For the past week or so our ConGen class has focused on immigrant visas, so we’ve been stuffing our minds full of rules and classifications and ineligibilities and waivers. And of course don’t forget the acronyms. There are a lot of computer systems with which to become familiar too. I won’t bore you with all the details, but here are a few tidbits I’ve found interesting:
- Most applicants we’ll see in Benin are part of the Diversity Visa Lottery, which allows 50,000 people a year to come to the U.S. as legal permanent residents who wouldn’t otherwise qualify. Not every country is allowed to participate. Here’s a list of those that aren’t. (The other common ways to get an immigrant visa are through family relationships or through your job. Refugees and asylum seekers get immigrant visas too, but we won’t be dealing with those.)
- There are two different levels of family relationships, for immigration purposes. Spouses and children of citizens and legal permanent residents are allowed to come to the U.S. pretty much immediately. For other family relationships, like siblings, the wait can be much longer. For instance, the adult daughter of a U.S. citizen who applied for an immigrant visa in January 2005 is just now eligible to be interviewed. Yep, six years later. In certain countries, the wait time is even worse. For instance, coming from the Philippines and applying through your connection to your U.S. citizen sibling? Well, if your application was submitted before January 1988, we’re now ready to interview you for a spot. Yes, 1988. That’s not a typo. Twenty-three years.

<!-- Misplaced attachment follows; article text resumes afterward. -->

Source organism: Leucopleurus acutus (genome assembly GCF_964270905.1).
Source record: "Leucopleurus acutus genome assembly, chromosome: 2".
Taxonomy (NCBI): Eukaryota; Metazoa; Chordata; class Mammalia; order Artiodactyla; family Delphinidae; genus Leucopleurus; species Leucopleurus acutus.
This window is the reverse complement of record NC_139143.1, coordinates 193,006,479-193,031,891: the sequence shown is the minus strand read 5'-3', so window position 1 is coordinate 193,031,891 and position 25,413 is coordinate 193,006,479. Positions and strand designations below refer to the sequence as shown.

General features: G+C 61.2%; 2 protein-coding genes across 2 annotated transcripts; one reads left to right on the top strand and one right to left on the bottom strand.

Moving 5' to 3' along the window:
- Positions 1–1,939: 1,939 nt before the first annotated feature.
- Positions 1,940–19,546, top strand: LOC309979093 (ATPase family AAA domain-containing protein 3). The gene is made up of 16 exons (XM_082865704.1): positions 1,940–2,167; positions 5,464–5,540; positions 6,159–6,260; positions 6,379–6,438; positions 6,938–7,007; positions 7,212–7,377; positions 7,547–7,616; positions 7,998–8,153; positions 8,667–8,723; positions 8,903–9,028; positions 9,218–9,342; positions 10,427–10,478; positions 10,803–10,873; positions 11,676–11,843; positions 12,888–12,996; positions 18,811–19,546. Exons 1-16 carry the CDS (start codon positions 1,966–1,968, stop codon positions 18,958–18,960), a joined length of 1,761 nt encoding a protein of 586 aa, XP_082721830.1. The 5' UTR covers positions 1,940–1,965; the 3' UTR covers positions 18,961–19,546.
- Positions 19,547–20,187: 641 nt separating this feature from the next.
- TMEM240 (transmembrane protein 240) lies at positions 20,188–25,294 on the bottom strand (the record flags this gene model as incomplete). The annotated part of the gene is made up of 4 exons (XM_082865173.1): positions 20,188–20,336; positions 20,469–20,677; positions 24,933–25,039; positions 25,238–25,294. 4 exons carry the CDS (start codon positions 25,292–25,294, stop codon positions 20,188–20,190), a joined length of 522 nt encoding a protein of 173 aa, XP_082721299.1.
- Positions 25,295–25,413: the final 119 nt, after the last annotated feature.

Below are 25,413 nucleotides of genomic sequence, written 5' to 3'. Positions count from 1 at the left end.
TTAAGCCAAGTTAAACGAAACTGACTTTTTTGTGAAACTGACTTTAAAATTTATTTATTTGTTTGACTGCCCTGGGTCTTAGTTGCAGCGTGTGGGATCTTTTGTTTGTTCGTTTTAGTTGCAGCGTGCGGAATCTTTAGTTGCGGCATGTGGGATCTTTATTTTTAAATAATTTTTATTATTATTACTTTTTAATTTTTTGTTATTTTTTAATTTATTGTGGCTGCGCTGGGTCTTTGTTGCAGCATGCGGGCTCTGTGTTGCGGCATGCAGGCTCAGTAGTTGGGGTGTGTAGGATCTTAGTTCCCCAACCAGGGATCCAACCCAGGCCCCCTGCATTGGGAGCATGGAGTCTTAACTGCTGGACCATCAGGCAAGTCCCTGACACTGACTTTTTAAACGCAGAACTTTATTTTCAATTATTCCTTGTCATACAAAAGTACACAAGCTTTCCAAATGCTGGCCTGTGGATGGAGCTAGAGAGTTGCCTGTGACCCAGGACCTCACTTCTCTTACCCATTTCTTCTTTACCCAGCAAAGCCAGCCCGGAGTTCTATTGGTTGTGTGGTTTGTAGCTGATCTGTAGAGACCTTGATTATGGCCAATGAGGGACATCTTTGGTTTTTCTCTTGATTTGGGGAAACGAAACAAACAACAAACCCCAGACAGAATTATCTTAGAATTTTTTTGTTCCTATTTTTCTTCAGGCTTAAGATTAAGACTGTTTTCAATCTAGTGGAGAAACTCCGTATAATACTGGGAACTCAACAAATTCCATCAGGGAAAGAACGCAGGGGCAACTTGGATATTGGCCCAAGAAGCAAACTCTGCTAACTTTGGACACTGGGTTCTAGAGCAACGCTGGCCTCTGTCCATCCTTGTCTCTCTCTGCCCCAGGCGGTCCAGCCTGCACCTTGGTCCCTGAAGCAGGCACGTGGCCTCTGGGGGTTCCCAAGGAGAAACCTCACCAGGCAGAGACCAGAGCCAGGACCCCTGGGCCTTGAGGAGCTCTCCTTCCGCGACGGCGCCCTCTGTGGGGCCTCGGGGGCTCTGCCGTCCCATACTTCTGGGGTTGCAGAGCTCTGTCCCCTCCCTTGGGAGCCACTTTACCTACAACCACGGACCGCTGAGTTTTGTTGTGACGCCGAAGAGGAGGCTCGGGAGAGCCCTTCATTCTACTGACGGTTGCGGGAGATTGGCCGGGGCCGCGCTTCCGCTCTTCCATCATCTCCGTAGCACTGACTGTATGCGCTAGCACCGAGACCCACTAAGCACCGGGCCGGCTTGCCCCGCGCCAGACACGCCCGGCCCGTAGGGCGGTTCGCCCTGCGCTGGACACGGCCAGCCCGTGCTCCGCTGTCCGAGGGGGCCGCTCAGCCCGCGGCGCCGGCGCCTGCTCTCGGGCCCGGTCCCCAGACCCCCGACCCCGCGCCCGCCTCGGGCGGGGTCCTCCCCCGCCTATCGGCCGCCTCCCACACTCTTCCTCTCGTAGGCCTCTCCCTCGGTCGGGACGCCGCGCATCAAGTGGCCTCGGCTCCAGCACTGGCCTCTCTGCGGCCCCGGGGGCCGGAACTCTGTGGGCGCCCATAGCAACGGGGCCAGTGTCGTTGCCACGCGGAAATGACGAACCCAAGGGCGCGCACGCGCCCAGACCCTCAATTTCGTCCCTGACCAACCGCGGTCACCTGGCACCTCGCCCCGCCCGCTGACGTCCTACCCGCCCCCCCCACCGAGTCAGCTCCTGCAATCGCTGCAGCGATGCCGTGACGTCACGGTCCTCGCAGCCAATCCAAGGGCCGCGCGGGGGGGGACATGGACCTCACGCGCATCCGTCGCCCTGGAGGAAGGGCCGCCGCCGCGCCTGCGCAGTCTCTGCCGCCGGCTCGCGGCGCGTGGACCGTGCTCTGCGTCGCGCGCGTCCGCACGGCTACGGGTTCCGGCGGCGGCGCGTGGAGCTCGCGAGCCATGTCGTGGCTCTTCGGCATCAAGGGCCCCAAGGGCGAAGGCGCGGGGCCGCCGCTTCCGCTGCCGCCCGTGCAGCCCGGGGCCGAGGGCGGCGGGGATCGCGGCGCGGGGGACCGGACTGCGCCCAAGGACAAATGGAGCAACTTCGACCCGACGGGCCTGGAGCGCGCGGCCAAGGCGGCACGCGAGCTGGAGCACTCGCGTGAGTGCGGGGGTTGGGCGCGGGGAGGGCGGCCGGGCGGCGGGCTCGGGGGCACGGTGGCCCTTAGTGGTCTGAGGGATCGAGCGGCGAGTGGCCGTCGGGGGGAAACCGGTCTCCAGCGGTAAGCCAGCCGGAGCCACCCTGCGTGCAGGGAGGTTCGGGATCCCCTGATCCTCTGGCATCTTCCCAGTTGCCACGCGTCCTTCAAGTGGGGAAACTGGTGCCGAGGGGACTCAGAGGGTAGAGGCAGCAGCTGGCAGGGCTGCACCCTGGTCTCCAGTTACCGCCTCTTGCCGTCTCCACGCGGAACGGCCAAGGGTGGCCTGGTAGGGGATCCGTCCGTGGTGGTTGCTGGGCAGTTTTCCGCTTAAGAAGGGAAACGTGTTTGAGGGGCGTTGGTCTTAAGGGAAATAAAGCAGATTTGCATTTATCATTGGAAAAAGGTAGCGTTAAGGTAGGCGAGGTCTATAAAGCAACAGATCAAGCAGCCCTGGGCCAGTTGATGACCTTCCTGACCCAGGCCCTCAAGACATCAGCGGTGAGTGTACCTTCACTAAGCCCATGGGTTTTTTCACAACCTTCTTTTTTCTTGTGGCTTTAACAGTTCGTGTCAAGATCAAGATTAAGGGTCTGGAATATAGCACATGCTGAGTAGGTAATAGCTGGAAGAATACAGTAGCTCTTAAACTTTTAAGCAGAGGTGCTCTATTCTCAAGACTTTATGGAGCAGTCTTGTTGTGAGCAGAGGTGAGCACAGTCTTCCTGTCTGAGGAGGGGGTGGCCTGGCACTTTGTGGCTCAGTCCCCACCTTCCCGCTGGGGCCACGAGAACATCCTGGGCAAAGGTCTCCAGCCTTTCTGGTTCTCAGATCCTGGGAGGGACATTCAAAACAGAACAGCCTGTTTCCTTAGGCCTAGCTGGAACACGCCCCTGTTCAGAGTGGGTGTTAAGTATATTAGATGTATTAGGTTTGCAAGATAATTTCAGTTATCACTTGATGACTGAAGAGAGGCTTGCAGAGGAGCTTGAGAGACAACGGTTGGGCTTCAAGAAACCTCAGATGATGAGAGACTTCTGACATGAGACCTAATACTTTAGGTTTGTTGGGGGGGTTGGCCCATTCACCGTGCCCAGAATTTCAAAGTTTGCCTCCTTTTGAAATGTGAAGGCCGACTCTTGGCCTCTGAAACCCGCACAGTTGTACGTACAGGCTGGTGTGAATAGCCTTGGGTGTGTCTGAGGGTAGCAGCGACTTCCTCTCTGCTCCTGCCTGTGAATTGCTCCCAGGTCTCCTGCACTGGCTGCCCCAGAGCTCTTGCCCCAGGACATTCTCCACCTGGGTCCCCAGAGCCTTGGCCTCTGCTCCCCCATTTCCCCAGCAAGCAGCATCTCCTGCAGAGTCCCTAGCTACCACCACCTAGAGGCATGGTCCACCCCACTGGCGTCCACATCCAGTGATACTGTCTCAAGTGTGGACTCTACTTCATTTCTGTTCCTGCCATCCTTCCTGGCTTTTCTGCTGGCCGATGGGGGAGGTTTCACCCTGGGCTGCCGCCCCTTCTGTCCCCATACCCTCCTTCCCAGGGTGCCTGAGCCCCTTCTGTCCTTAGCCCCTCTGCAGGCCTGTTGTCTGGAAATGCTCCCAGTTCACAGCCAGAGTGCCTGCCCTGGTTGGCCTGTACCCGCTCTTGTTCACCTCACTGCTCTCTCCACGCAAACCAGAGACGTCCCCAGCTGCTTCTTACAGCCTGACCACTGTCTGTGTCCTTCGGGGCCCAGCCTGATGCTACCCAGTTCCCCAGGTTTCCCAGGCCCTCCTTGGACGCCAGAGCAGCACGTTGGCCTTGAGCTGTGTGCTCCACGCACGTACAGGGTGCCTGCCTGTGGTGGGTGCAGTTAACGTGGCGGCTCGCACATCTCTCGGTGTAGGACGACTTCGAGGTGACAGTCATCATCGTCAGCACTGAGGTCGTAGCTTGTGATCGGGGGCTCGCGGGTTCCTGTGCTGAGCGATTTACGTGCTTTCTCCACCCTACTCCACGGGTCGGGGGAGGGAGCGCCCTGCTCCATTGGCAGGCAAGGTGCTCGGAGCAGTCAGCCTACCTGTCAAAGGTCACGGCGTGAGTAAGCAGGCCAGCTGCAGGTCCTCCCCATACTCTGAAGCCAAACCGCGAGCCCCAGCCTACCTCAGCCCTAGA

Finally, a technical note about the distinction between “immigrant” and “emigrant,” which people mess up all too often (a pet peeve of mine since my undergraduate days)…
- Immigrant: Someone living in your country who’s originally from another country. Quite a few of Yemeni immigrants live in Brooklyn, for instance. (You can also remember that an immigrant, which starts with “i,” is someone who came “in.”)
- Emigrant: Someone from your country who’s living in another country. To people still living in Yemen, those Brooklyn-based Yemeni are emigrants. (An emigrant, which starts with an “e,” is someone who “exited” their country, in a sense.)
(Thank you for tolerating my annoying public service announcement.)
Starting tomorrow: non-immigrant visas. Unless the whole government is closed because of the impending snow storm. But I’m not counting on it.